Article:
Beautiful Bardic Monk

My day has been made again today by having been stopped twice by people who have fallen in love with The Bardic Monk.

‘He is a beautiful character,’ said one of them. ‘In spite of his funny looks!’ Considering he is regarded by some of the other characters as a changeling, and the description of him by Walter Map is so unkind, I think that ‘funny looks’ is a bit of an understatement.

But I will not complain, since the compliment to the character is also one for me, and though I know it is a small book, and will probably only ever find a small readership, due to my love of obscure material, I feel immensely happy about the quality of feedback I have received about it.

The second person asked me whether I had ever spent time in a monastery of any sort, since the description of the Bardic Monk’s early life there, struck such a chord of genuine awareness of the conditions. The truth is of course, I have never spent time in a monastery. I visited Buckfast Abbey in Devon and saw round the place with a monk as guide once, a long time ago, but as for the life they live, I only know what I know from research of course.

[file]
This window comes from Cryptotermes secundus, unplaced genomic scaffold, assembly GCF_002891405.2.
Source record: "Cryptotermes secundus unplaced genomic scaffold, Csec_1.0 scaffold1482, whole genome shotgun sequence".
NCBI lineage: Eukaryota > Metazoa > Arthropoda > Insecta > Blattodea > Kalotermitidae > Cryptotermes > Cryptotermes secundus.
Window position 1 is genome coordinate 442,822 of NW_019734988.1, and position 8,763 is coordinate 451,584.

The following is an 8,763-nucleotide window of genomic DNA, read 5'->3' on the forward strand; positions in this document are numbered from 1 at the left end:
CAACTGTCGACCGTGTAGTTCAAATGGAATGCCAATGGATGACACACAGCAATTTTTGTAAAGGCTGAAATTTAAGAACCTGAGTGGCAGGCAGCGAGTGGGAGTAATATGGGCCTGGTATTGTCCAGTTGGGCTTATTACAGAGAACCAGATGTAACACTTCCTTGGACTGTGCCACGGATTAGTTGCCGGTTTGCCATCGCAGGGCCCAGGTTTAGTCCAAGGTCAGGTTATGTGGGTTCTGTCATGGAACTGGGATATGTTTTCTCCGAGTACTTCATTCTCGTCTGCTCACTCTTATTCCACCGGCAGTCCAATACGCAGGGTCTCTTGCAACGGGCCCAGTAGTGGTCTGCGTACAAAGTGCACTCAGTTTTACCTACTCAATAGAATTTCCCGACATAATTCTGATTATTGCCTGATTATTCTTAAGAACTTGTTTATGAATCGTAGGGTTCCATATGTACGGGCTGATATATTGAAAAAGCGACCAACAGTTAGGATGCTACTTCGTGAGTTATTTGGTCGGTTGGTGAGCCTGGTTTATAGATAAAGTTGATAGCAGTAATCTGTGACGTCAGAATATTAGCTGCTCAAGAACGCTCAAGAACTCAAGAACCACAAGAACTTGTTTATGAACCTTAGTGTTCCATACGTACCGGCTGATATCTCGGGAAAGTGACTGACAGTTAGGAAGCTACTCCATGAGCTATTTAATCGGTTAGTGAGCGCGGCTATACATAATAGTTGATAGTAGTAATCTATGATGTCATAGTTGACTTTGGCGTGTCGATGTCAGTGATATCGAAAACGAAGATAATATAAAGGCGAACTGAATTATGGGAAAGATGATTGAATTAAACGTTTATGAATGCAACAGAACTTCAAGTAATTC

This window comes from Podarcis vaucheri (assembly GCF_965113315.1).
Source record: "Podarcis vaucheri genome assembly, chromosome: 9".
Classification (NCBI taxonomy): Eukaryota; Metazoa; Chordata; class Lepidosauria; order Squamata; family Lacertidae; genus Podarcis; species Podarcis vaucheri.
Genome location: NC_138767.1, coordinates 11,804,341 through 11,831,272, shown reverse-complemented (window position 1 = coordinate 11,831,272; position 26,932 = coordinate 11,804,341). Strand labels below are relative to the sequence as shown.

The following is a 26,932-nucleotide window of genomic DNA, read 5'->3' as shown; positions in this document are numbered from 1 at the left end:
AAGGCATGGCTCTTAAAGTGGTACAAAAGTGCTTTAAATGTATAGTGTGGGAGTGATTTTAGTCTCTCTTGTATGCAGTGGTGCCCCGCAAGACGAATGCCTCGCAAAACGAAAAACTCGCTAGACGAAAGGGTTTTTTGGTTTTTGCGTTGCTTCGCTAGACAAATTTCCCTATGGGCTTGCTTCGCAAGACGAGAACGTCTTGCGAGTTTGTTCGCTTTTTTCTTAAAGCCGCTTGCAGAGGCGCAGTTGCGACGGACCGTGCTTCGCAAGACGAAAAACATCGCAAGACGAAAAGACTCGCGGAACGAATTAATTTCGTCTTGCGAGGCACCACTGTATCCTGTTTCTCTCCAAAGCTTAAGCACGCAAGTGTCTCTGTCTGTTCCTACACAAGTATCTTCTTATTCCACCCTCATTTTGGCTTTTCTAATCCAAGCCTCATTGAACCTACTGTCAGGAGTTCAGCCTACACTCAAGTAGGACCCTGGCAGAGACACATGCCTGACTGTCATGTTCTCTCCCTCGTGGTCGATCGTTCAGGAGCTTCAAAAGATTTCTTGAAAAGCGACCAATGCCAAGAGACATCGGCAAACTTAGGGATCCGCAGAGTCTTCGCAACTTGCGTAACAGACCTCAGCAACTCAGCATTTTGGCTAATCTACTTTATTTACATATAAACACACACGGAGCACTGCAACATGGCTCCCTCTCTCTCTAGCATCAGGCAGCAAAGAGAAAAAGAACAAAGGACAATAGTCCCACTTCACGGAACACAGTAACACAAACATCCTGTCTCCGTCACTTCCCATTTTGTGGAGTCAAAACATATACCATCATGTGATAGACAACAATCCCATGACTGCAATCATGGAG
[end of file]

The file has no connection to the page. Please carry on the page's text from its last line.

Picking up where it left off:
Sometime in the next couple of days I will write about Banjo, the wonderful book of poetry by Samantha Wynne Rhydderch whose work is not only well researched but amazingly descriptive and a total joy to have beside the bed.

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2 thoughts on “Beautiful Bardic Monk

  1. I read The Bardic Monk last week and I thought the story was thrilling and the quality of the writing superb! I don’t usually go for historical fiction but found myself fascinated by the world Liz Whittaker evoked. The characters were authentic and their responses to the situations they found themselves in, despite being separated from today’s society by hundreds of years, felt fresh and current. The petty grievances, the humility, the search for truth and answers – all things I could relate to without having to strain or consciously suspend disbelief. Like all great quest narratives, this is a novel that focuses on the individual and their journey, presenting a hero that is honest and flawed, and all the more likeable for that. I found myself thinking about Walter and Alain long after I’d turned the last page.

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